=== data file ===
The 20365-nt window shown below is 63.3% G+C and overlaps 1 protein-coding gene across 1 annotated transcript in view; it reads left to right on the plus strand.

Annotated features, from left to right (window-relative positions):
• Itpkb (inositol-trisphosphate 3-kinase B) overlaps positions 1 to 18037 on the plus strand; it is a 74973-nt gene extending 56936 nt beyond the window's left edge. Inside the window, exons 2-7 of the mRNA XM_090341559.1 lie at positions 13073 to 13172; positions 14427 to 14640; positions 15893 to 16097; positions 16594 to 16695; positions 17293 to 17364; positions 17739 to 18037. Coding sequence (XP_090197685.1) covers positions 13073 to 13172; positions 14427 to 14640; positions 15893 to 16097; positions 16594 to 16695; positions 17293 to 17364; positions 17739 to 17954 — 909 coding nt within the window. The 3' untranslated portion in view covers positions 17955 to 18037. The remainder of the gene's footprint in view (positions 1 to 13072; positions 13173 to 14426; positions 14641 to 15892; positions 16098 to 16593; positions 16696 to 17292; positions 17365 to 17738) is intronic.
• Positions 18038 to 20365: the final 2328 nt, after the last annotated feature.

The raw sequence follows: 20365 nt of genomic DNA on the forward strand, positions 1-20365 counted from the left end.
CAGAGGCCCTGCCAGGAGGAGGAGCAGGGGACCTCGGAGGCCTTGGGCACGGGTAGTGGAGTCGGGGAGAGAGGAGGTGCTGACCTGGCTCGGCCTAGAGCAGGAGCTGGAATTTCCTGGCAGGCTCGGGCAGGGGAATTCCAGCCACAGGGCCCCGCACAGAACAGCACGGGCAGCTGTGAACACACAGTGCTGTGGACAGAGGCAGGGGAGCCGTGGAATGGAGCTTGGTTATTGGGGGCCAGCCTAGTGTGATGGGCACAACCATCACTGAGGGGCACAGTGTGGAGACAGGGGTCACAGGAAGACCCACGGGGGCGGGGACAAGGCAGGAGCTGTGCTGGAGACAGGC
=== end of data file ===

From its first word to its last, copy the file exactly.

The 20365-nt window shown below is 63.3% G+C and overlaps 1 protein-coding gene across 1 annotated transcript in view; it reads left to right on the plus strand.

Annotated features, from left to right (window-relative positions):
• Itpkb (inositol-trisphosphate 3-kinase B) overlaps positions 1 to 18037 on the plus strand; it is a 74973-nt gene extending 56936 nt beyond the window's left edge. Inside the window, exons 2-7 of the mRNA XM_090341559.1 lie at positions 13073 to 13172; positions 14427 to 14640; positions 15893 to 16097; positions 16594 to 16695; positions 17293 to 17364; positions 17739 to 18037. Coding sequence (XP_090197685.1) covers positions 13073 to 13172; positions 14427 to 14640; positions 15893 to 16097; positions 16594 to 16695; positions 17293 to 17364; positions 17739 to 17954 — 909 coding nt within the window. The 3' untranslated portion in view covers positions 17955 to 18037. The remainder of the gene's footprint in view (positions 1 to 13072; positions 13173 to 14426; positions 14641 to 15892; positions 16098 to 16593; positions 16696 to 17292; positions 17365 to 17738) is intronic.
• Positions 18038 to 20365: the final 2328 nt, after the last annotated feature.

The raw sequence follows: 20365 nt of genomic DNA on the forward strand, positions 1-20365 counted from the left end.
CAGAGGCCCTGCCAGGAGGAGGAGCAGGGGACCTCGGAGGCCTTGGGCACGGGTAGTGGAGTCGGGGAGAGAGGAGGTGCTGACCTGGCTCGGCCTAGAGCAGGAGCTGGAATTTCCTGGCAGGCTCGGGCAGGGGAATTCCAGCCACAGGGCCCCGCACAGAACAGCACGGGCAGCTGTGAACACACAGTGCTGTGGACAGAGGCAGGGGAGCCGTGGAATGGAGCTTGGTTATTGGGGGCCAGCCTAGTGTGATGGGCACAACCATCACTGAGGGGCACAGTGTGGAGACAGGGGTCACAGGAAGACCCACGGGGGCGGGGACAAGGCAGGAGCTGTGCTGGAGACAGGC